TOM WICKER: We really couldn't, on the last morning of, of when the assault took place on Monday morning, September 13, I was in the steward's room with the o--with the other observers, some had not been let back in and were out in the parking lot but some of us were inside, and we were aware of what was happening. In the first place we were told that the assault was going in. Secondly, we could see the helicopter going over, they even used air power, you know, to drop gas on these poor guys. And some of gas seeped into the room. It makes your eyes tear a little bit and we could see a lot of activity, but in fact we couldn't hear anything. I, I don't think I heard anything that I would have thought was gunfire, pretty sure I didn't. Although there were, as the state police film shows, there were six minutes of indiscriminate gunfire, six minutes of firing into 1500 men in an enclosed space about the size of two football fields who were holding, as I recall it, 20 or 30 hostages. Six minutes of, I repeat indiscriminate gunfire, that I think are as shameful a six minutes as I know of in American history because you're bound to kill people. Indiscriminate gunfire kills indiscriminately. You're bound to kill people and not just inmates who in some twisted way you might think deserve to be killed, but you're going to kill hostages, and they did kill hostages.


INTERVIEWER: What was going on inside your head right at that moment?
TOM WICKER: Well of course I didn't know who was being killed or anything and we, we observers, to our, I suppose our shame in a way, we all believed, or I don't, I don't know of any exceptions, we all believed that the inmates would in fact kill the hostages as they had threatened to do. And they had posted them in such a way that it looked as if they were going to do it. So we had no more faith in the inmates than the state did, we thought they were going to kill them, and it was a, it was a terrible time because there we were cooped up in our room, the gas was coming in the windows, not for us but, you know, we knew it was being used. And even though at least I couldn't hear the gunfire we knew it was going on. And we had predicted the day before that it was going to be a massacre. People were weeping openly and not just from the gas. And it's, it's the title of my book, you know. Herman Badillo turned to me and said, I didn't make it up, he turned to me and said, "I don't know what the hurry was," he said, "there's always time to die." And I don't know what the hurry was either. You know, those guys weren't going anywhere, they were inside 30-foot walls, it was, it was, September, it was getting cold up there, the food was running out, the sanitary conditions were bad, the place smelled awful. I mean that sense of freedom that the guys had had to begin with for, for just, for being out of their cells, that was beginning to wear away in the reality of their situation. I don't know what the hurry was, they could have waited two days, three days, four days, those guys would have given up. They didn't have to go in and kill 'em all. But they did.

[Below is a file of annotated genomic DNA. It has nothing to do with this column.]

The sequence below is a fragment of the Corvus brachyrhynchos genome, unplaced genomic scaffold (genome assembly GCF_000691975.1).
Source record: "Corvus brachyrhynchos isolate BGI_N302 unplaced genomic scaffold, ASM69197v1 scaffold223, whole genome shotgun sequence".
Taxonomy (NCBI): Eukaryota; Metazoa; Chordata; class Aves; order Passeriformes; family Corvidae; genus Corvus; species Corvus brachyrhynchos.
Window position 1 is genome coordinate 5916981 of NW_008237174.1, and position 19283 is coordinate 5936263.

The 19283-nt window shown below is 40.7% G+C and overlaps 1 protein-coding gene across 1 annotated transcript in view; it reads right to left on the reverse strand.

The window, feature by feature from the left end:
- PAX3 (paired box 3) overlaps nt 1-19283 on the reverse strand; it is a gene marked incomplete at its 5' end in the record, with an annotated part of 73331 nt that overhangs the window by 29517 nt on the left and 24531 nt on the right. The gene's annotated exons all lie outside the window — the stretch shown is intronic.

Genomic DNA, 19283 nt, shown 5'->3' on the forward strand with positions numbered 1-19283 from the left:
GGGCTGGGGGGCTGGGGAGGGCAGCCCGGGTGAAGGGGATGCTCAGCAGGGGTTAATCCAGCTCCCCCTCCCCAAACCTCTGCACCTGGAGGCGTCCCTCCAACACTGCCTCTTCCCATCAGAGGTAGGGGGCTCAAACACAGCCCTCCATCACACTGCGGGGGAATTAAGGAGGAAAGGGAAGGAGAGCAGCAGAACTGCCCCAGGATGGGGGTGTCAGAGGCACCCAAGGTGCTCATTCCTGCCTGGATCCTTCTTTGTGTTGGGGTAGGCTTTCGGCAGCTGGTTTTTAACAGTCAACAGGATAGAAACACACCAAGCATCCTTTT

INTERVIEWER: What are your recollections of Commissioner Oswald?
TOM WICKER: I had, I had, considerable admiration for Russell Oswald. I think that he really wanted to settle that affair without violence if it were possible. In the long run he wasn't able to do that because he wasn't really in charge. Governor Rockefeller didn't come to Attica but he had his representatives there from his office and they, to do them credit, they went along with Oswald for a few days, two or three days, but ultimately they took charge and the political reality of the situation I suppose was that there were demands on the governor to, and at least he certainly said so, to retake the institution, reopen the institution, res--restore law and order, and that was, if you will recall, we're talking about 1971, that was in a period when law and order was probably the highest political issue in the nation. President Nixon was in the White House and he campaigned a year later on the whole issue of law and order. So, and, and Governor Rockefeller was at that time, I think it's fair to say, moving from the generally liberal position he'd had in the '60s more to the right under the political influences of the time and so I think Oswald if he had been left to own devices, would have made even longer efforts and strong efforts to resolve the situation peacefully. Now, I want to hasten to say that when, that that might not have been possible. I believe that you could have simply waited out the inmates there and ultimately you would have gotten a solution in which 10 hostages didn't die and, and all the inmates that were killed too, I, and 83 people wounded. I should add here out of what may be, what is lasting indignation that you had 83 people wounded to the point of needing hospital care and, as I recall it, 39 people killed and they made no effort to provide any medical care beforehand. They did later on, but they made no effort beforehand to provide for what any fool knew was going to happen. But in any case, I think if Oswald had had his way, all that would have been avoided. Ah, and, ah, and, ah, he, he regarded himself as a prison reformer, as a liberal on these questions. That was a long time ago, the inmates didn't regard him that way and perhaps his liberal instincts at that time would not be so regarded now, I don't know. But what I think that Russell Oswald was a man of good faith and good intentions who would have settled that affair peaceably if he'd been allowed to do so.